Los Angeles -- You may want to express your dislike for something on Facebook but... Be Aware! The social media network outfit seems to be a hotbed for scams of late. Recently, Facebook unveiled its new security features designed to block spam, a new scam is spreading fast on Facebook, announcing a "Dislike" button and offering to enable it on your account that somehow managed to override the company's antispam defenses.
Two new scams snooping their way through Facebook are taking advantage of our sad, cynical need to judge. First, spammers exploited people's curious natures by sending messages that claimed one can find out who viewed their profile after following certain steps; one of which asked them to invite friends to do the same.
The first "Enable Dislike Button" message pops up onto the popular social media Facebook walls. What makes it convincing is how the "Enable" button is right next to the "Like" and "Comment" buttons, (see screenshot below).
NOT REAL. If you should ever come across this message, just ignore, hide or mark it as spam, because that is exactly what it is. (Via Naked Security)
Well, once done, instead of availing the information you wanted, so, if you clicked on it, your friends will certainly dislike you because you have actually inadvertently "spammed" your other friends as well.
Indeed, thanks to Graham Cluley of Sophos for exposing this in time.
Cluley, sounded the alarm on the company's Naked Security blog, informing Facebook users that if they click on the "enable dislike" button they will be distributing the fake message to all their Facebook buddies by posting it on their profile.
Now, spammers are at it again. This time, they claim Facebook is adding a "Dislike" button to user's pages. Interestingly, Facebook does not have an official dislike button so do not be fooled. Even if the invitation comes from a friend you know well, do not click on the enable Facebook button.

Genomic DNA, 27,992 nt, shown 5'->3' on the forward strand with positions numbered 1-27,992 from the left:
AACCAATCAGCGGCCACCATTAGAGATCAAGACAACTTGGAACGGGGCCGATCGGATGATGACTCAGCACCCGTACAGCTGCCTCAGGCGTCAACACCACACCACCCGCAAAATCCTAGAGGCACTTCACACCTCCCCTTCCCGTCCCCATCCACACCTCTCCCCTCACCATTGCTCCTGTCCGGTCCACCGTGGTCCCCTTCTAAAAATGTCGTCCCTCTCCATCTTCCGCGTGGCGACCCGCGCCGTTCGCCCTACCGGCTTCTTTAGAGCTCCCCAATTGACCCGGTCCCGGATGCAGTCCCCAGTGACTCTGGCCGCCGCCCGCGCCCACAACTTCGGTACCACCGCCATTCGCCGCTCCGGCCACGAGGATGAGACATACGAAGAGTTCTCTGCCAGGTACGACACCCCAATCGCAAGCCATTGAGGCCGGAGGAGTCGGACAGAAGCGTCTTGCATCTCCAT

The spammers have redesigned their handiwork so it will get past Facebook's scam detection system, company spokesman Fred Wolens told CNET today.
"There are new methods they have discovered after we put out the protections on Thursday," he said. "It is an arms race. We put out new protections and they come up with new campaigns...When we announced the new security features, they were calibrated for all the self-XSS attacks we had seen at the time."
So be aware, spread the word. Make sure your friends understand that they should be watchful of the messages and alerts put on their walls.
If you or anyone you know does receive this message, you can either hide it or mark it as spam. Marking it as spam may be better as you can then help Facebook improve its security in the future.
Facebook is learning and improving the situation with each new spam campaign and iteration of its defenses, Wolens said.